Lactoferrin and lactoferrin chimera inhibit damage caused by enteropathogenic Escherichia coli in HEp-2 cells.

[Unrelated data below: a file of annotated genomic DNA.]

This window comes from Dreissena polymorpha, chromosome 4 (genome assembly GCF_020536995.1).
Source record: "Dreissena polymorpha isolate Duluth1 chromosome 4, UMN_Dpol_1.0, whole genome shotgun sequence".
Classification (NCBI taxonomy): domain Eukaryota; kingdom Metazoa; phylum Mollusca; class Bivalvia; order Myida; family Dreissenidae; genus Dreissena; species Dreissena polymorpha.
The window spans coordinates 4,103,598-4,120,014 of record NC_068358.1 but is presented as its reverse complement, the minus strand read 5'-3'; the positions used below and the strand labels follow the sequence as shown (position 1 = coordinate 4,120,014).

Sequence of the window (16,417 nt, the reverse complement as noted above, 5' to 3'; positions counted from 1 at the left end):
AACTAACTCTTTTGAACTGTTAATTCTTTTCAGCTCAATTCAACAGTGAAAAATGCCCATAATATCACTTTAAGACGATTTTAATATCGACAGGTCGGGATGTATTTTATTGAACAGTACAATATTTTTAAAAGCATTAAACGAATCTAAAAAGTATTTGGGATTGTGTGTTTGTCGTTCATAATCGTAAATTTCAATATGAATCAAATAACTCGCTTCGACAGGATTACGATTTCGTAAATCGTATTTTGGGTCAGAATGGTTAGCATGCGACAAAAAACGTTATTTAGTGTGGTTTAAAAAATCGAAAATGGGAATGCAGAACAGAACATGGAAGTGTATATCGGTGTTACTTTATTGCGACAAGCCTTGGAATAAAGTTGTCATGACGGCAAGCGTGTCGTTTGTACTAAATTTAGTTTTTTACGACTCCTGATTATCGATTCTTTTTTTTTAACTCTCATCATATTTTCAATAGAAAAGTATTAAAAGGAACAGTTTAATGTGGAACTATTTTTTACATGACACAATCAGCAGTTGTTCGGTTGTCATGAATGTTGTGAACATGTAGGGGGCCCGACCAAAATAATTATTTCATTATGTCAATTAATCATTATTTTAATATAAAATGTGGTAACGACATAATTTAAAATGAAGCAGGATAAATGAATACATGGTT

ABSTRACT Enteropathogenic Escherichia coli (EPEC) is an important cause of infant diarrhea in developing countries. It produces a characteristic intestinal histopathological lesion on enterocytes known as 'attaching and effacing' (A/E), and these two steps are mediated by a type-III secretory system. In the present study, we evaluated the effect on the initial host cell attachment step produced by bovine lactoferrin (bLF) and three synthetic peptides: lactoferricin (LFcin), lactoferrampin (LFampin) and LFchimera. A special focus was given to the hemolytic activity and EPEC-induced actin polymerization in HEp-2 cells, as well as to the espA gene expression, which produces the protein responsible for primary contact with the host cells. Results show that EPEC attachment to HEp-2 cells was significantly suppressed by bLF and LFchimera at 125 and 40 μM, respectively. EPEC-mediated actin polymerization was blocked by bLF and LFchimera at 88 and 99%, respectively. LFchimera inhibited the attachment and A/E lesion caused by EPEC in a dose-dependent manner. In the presence of 125 μM bLF, the expression level of the espA gene was decreased by 50% compared to the untreated control. LFchimera at concentrations of 20 μM and 40 μM diminished the level of espA gene expression 100 and 1000 fold, respectively (P < 0.001). Although bLF, LFchimera, LFcin, and LFampin all significantly blocked the hemolysis produced by EPEC (P < 0.001), the two former compounds produced this effect at lower concentrations. These two compounds, bLF and LFchimera, were able to inhibit the first steps of the mechanism of the damage used by EPEC. This data suggests that LFchimera could provide protection against enteropathogens that share this mechanism.